Political System of the Philippines

Since the independence of the United States in 1946, the Philippines has been a unified state, and in principle democratic, republic. Following the 1987 Constitution, the country has a political system similar to the American one. The executive is led by a president-elect for six years. A president cannot stand for election for a new term. The president heads the government and appoints the ministers. He or she is also a military commander and has the authority to introduce military state of emergency for up to 60 days. The Legislature has added a congress consisting of a six-member Senate elected for six years (half of the Senate renewed every three years) in national elections, and a House of Representatives of up to 275 members, of which 220 are elected from one-man districts and the remaining 55 at party lists as representatives of under-represented groups,

Philippine politics has been characterized by unrest and in some cases violence since independence, and the country is difficult to control. This is partly due to major social differences, partly to the dominant position of the United States in the country up to 1992, partly to unrest from ethnic and religious minorities and partly to revolts from political extremists. A political culture, characterized by people, families and “clientism”, which has roots back to Spanish times and is reminiscent of the political culture found in Latin American countries, has influenced political life.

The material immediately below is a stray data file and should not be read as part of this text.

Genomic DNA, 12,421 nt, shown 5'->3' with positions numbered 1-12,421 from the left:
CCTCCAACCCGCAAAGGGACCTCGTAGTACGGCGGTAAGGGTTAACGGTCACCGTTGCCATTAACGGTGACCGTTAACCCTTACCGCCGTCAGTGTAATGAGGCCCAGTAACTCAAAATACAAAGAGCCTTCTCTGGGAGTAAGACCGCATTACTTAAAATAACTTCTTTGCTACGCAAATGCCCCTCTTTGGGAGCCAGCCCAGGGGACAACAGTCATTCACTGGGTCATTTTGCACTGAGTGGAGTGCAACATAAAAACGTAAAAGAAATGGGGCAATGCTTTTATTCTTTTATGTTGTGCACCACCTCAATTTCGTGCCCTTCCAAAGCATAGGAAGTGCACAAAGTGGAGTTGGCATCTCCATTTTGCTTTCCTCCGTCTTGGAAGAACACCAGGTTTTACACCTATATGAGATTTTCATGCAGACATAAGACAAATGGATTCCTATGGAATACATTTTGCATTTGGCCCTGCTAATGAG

Administratively, the country is divided into 15 regions and the autonomous Muslim region of Mindanao; the regions are again divided into 79 provinces and 115 urban areas. The independence of the units has varied, but has been relatively limited.

Political System of the Philippines


The judiciary is headed by a Supreme Court consisting of a chairman and 14 judges. The Supreme Court works both collectively and in departments. The other courts include an appeal court, regional interrogation courts, interrogation courts in the metropolitan areas and various local courts (including travelers). There is also a separate court for corruption cases and in southern Mindanao own Muslim Sharia courts. The Supreme Court judges are appointed by the president, after the nomination of legal professional bodies. The independence of the courts has been increasing. The legislation is based on Spanish and Anglo-American examples.